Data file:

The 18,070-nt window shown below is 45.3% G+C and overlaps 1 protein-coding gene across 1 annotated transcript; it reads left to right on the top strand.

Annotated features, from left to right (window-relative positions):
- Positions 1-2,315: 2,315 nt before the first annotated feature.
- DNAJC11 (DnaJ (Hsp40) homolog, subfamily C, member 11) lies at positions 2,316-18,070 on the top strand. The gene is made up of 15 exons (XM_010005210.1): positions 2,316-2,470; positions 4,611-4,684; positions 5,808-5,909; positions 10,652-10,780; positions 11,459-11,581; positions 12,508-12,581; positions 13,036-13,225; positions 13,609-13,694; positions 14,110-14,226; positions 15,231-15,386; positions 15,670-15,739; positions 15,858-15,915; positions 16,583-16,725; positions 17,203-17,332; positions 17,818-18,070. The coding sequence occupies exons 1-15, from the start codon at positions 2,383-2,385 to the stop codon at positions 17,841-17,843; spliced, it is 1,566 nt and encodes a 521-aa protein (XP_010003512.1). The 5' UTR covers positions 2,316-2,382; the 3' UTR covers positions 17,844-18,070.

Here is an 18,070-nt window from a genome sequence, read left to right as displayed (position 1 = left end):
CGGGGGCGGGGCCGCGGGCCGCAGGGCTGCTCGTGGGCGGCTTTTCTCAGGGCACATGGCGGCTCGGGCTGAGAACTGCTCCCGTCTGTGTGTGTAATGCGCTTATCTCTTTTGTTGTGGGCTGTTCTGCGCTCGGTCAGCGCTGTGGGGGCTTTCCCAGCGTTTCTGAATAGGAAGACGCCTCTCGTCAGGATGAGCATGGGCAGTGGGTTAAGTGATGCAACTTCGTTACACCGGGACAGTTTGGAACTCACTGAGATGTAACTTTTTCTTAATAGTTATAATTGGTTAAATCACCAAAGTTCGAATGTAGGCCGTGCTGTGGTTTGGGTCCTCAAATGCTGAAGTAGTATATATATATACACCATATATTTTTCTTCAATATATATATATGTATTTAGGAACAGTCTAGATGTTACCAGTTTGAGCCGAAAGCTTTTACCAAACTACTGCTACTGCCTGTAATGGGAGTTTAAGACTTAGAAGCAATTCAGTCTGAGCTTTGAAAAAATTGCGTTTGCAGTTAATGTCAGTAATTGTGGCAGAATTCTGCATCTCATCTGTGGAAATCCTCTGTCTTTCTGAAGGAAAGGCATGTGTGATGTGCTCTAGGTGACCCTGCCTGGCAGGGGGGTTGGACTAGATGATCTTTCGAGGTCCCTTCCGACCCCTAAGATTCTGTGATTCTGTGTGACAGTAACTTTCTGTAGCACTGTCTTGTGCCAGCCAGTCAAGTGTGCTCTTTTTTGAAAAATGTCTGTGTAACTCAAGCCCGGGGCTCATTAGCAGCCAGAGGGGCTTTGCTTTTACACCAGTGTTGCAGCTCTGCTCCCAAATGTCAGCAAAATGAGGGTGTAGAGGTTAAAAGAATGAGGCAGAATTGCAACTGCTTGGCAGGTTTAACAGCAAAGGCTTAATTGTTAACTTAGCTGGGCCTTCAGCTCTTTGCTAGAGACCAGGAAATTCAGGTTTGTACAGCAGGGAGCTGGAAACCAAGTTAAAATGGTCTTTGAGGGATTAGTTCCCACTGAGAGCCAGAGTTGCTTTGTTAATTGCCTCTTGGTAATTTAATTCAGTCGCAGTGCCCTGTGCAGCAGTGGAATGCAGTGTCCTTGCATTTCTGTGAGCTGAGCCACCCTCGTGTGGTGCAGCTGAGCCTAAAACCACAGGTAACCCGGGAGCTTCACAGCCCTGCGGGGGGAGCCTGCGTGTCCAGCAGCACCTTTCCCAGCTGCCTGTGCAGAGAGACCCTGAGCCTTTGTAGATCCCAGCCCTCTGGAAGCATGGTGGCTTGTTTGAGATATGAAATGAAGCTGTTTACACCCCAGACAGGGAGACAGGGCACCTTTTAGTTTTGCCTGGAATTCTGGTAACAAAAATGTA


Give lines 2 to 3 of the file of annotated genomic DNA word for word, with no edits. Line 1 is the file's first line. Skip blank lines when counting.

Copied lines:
Annotated features, from left to right (window-relative positions):
- Positions 1-2,315: 2,315 nt before the first annotated feature.